Results, Ridings and Candidates
Longueuil - Pierre-Boucher
|Party||Candidate||Votes||Vote Share (%)||Status|
|Updated: Nov. 7, 2008 5:00 PM EST||214/214 polls|
Unofficial results were updated at the time shown following judicial recounts in six ridings. For more recent results, visit Elections Canada. The CBC does not endorse and is not responsible for the content of external sites. External links will open in a new window.View these results in the interactive map »
This riding, located on the eastern shore of the St. Lawrence River across from Montreal, contains part of the city of Longueuil, Île Grosbois and Îles de Boucherville. The boundaries are St. Lawrence River in the north, Boulevard de Montarville and Highway 20 in the east, the former border of the city of Longueuil in the south and Rue Notre-Dame de Grâces, Boulevard Curé-Poirier and Chemin de Chambly in the west.
Manufacturing is the main industry in this riding, and there is a significant aerospace industry. Retail trade and the service sector are the next major sources of employment. Average family income is $85,247 and unemployment is 5.7 per cent. Albout 26 per cent of residents over age 25 have a university certificate or degree.
In the 2006 census 87 per cent of residents cited French as a mother tongue, while just over two per cent cited English. In the 1995 referendum, 60 per cent of residents voted for separation.
In 2004, a northwest corner of the riding was moved into St-Lambert and 17 per cent of Verchères-Les-Patriotes was added in the northeast with the addition of the islands. The riding was established in 1952. The 1996 redistribution kept 65 per cent of the riding and added nine per cent from St-Lambert.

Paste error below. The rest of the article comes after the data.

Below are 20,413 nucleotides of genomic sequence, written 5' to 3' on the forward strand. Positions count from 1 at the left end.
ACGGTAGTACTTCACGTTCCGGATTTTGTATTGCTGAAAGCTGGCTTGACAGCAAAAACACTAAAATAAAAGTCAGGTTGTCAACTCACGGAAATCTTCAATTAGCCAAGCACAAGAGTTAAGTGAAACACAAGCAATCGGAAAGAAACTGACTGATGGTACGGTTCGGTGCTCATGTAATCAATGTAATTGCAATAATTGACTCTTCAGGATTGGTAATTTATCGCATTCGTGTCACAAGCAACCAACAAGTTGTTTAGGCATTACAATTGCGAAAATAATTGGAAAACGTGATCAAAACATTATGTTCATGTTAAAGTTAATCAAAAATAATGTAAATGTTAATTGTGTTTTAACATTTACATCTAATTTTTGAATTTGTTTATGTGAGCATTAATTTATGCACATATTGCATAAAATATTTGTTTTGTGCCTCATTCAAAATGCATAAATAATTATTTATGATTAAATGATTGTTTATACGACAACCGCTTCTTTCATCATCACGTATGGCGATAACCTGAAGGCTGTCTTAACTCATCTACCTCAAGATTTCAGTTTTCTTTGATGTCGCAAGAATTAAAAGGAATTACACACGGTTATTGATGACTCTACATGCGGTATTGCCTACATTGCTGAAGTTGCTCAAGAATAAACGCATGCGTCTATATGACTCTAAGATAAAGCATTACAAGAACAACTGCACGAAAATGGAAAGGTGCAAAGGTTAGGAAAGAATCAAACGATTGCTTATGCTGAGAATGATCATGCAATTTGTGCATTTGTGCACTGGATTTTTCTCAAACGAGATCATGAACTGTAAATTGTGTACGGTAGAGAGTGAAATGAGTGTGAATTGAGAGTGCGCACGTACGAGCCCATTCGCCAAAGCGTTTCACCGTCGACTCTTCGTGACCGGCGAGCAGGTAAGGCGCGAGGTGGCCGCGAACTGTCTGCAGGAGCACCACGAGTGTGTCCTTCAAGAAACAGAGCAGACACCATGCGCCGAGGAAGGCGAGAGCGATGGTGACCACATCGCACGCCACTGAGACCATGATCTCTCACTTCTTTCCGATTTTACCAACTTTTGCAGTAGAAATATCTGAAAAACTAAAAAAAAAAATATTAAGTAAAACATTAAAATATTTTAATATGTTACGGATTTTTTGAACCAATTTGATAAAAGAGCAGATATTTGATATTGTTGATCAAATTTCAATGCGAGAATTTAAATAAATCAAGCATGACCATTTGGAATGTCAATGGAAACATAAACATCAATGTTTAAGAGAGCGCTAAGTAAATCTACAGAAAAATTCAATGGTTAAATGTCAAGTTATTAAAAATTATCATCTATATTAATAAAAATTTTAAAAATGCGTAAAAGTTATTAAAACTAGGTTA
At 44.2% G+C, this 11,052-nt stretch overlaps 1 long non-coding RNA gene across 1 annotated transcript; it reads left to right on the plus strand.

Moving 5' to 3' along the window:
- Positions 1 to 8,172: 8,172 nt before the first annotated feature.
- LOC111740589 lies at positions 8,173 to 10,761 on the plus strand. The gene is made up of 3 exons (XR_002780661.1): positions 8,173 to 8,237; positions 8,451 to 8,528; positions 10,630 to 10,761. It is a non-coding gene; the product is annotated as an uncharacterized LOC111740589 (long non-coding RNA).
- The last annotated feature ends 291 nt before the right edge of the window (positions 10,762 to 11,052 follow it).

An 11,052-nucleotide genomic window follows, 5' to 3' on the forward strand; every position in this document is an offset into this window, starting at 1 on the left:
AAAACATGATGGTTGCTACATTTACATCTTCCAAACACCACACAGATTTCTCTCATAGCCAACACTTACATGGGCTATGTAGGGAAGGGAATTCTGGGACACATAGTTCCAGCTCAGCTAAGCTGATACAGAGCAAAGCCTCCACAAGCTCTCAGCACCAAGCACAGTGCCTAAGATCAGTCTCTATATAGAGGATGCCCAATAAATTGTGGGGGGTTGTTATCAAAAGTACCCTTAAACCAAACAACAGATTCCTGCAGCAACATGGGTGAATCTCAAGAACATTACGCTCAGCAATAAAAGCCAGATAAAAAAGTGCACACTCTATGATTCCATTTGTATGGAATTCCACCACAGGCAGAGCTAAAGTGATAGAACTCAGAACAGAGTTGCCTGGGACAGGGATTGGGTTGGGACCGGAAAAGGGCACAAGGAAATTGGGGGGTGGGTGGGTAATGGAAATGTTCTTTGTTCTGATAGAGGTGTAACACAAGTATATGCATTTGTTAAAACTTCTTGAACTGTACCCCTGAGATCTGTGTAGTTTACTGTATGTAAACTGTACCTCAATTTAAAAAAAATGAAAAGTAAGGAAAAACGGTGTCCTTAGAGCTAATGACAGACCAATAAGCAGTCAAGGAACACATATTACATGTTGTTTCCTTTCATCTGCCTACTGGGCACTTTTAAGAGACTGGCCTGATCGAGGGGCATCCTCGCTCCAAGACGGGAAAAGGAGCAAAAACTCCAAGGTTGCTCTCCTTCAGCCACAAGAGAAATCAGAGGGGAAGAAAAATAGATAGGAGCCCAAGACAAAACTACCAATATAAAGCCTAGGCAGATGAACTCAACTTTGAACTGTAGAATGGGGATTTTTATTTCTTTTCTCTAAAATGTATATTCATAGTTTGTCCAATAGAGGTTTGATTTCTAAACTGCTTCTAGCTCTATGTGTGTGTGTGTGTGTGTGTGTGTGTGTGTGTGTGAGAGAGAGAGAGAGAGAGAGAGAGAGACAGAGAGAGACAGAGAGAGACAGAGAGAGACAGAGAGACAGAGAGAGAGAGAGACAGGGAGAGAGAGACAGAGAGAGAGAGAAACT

Population: 98,032 (2006 census; an increase of 1.7% since 2001)
Bloc Québécois incumbent Caroline St. Hilaire was re-elected by a comfortable margin in 2006, taking 55 per cent of the vote and beating Conservative Sebastien Legris.
In 2004, St. Hilaire defeated Liberal Robert Gladu to win a third term.
Progressive Conservative Pierre Sevigny won in 1958 and 1962. Liberal Jean-Pierre Coté won three terms beginning in 1963. He was postmaster general, minister of communications and minister of national revenue. Another Liberal, Jacques Olivier, served from 1972 to 1984. PC Nic Leblanc won in 1984 and 1988, but resigned from the PC caucus in 1990, after Meech Lake failed, and joined the Bloc Québécois. In 1993, Leblanc was re-elected for the BQ, defeating Liberal Guy Chartrand. Immediately after Gilles Duceppe became BQ leader in 1997, Leblanc announced he was leaving the BQ caucus to sit as an Independent, but he didn't run again.
- 1953, 1957 - LIB
- 1958, 1962 - PC
- 1963-80 inclusive - LIB
- 1984, 1988 - PC
- 1993, 1997, 2000, 2004, 2006 - BQ
|Party||Elected||Leading||Total||Vote Share (%)|
|Updated: Nov. 7, 2008, 5:00 PM EST|
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Unofficial results were updated at the time shown following judicial recounts in six ridings. For more recent results, visit Elections Canada. The CBC does not endorse and is not responsible for the content of external sites. External links will open in a new window.
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